Monday, January 14, 2008

The Bath

I spent 4 hours today grooming Maudie: dematting, untangling, combing, raking, wetting, soaping, rinsing, drying, brushing. M helped me, lifted her up onto the table, held up her tail while I cleaned, gingerly cut out the mats under her arms, took turns with me working on her pants, broke up the dry stuff stuck there, and then loosed the ropey streams of water over her while I soaped, and worked the dryer hose over her while I brushed. The whole time, she rocked back and forth on the grooming table, toying with the idea of launching herself, and pushing her bulk up against the wall where the comb couldn’t go. Miraculously, when we did finally get to the bath part, she jumped right in…last time I had to heave 60 lbs of No I Don’t Want To up into the tub.

I don’t know why I held the notion that it would be easy. Maybe I have a sentimental attachment to the idea that this is a coat for the hard weather and thistle of the Highlands. It was a massive job to get it into form. When I was done cleaning out the tools, spitting the stray hair out of my mouth, and standing back to look at her I didn’t even dare try the comb test. That’s the one in which you put a comb anywhere in the coat and pray it slides through without hitting a snag. No sir. What I don’t know today won’t get me until next week…

Winter. Her crowning glory, her mahogany sable is thick, dense with wooly undercoat that sticks together like a sweater. The mats that worked themselves into the overlooked places.…inside the thighs, under her arms, deep in her culottes, like papillon mats times 500, are either knitted or felted. The knit ones can be combed out; you hold them in your fingers between the comb and the skin so as not to hurt your dog by pulling on her fur and gently try to work the knot out, moving from the end of the hair inwards. The felted masses, the thick airless mats, have to be cut. Carefully. Nothing looks worse than lopsided chopped off pants.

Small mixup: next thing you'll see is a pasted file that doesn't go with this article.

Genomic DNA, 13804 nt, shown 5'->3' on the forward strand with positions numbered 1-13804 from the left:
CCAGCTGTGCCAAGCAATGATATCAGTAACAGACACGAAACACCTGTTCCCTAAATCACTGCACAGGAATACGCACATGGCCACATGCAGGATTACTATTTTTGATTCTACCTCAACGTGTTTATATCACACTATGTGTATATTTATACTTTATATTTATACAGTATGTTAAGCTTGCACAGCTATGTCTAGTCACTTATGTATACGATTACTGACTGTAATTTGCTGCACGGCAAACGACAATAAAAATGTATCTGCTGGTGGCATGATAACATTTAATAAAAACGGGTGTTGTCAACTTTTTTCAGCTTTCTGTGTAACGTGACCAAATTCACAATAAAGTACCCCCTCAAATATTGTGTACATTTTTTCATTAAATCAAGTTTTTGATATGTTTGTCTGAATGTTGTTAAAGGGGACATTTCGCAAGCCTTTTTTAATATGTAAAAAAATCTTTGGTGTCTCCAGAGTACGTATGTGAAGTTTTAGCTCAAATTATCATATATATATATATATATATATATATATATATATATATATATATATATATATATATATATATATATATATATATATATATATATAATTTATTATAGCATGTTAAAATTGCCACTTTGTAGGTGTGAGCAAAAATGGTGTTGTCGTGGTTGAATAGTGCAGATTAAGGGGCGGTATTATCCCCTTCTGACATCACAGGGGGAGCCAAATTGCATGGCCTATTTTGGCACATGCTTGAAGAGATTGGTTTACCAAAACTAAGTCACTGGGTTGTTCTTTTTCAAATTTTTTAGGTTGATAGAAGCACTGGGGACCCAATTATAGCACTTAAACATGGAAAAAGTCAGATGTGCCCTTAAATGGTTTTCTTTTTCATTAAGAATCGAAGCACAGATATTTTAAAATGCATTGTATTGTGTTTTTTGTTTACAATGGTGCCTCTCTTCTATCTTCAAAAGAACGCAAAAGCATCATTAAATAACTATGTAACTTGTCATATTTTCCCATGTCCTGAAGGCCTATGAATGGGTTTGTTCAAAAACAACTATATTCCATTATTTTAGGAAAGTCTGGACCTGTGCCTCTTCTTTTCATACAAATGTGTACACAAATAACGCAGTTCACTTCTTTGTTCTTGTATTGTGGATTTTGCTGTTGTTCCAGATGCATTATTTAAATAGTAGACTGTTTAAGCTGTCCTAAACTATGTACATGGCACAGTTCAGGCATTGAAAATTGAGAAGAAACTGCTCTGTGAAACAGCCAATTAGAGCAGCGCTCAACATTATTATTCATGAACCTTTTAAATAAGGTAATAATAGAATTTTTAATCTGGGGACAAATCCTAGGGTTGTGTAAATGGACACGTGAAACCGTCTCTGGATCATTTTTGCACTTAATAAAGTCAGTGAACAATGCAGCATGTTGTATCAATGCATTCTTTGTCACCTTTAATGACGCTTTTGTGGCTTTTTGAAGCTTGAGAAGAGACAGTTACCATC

At 1am she is still damp in places near the skin. And fluffy.

There is something so dog like, so large and beastly about a collie that I hadn’t checked under her tail as often as I should, at least as often as I check the paps; I will not make that mistake again. My fingers ache, my hands are dry…and I can still hear the ping of the comb teeth as they caught on a snag that would not untie.

Whereas the paps look their best in the 24 hours--make that 12--- hours after a bath, I found the corgis, and now the collie, to look best after 24 hours. I brush A LOT in those hours, to bring the oils back into the coat, but until then they have unruly fluff. I’m certain someone can tell me a secret about getting it right without waiting…and I will have to investigate because The Bath will be a monthly ritual now that we are about to start our therapy work. Certainly I will be staying more current on the affairs of the undercoat, under the tail and in all those nooks and crannies where fur goes feral…

My friend DW and I were once talking about AP Terhune’s stories. She thought it was hilarious that the collies who found their way into the wilderness through misfortune or escape always came out of the woods one day in glorious coat, burnished by the wind, clean from the snow and clear rivers, thick and full over muscles developed through hunting and senses honed by survival. I suspend disbelief for Terhune, and take the stories as mythical, metaphoric…in the wild we are made whole… But today, praising the creator of the Little Dog Without an Undercoat Who Can Be Washed in the Sink…. I saw her point.

Anyway. Yes…Our first gig is in the library for an hour, once a month in the evening as a R.E.A.D team…Starting this week, we’re in the schedule through April.
As we move towards Spring..and the challenge becomes wrestling that sweater of an undercoat off…and making bags and bags of That Which Could Be Spun on the Wheel, I’m sure the ritualization of cleaning will become easier. It was easier in the fall.

Maudie just glided into the room where I am writing, shuffling her back feet like my grandfather in his leather slippers. When she lies down I listen for the groan of pleasure that always comes from lying down. She’s tired. She had a long day. And I can get back to wondering what our first visit will be like.

1 comment:

  1. I have wondered how rough collies could possibly survive with decent coats herding sheep in the highlands! Smoothies would do much better. :) I love grooming roughs. However, I don't do it unless I get a foster through, as I have four smooths. :)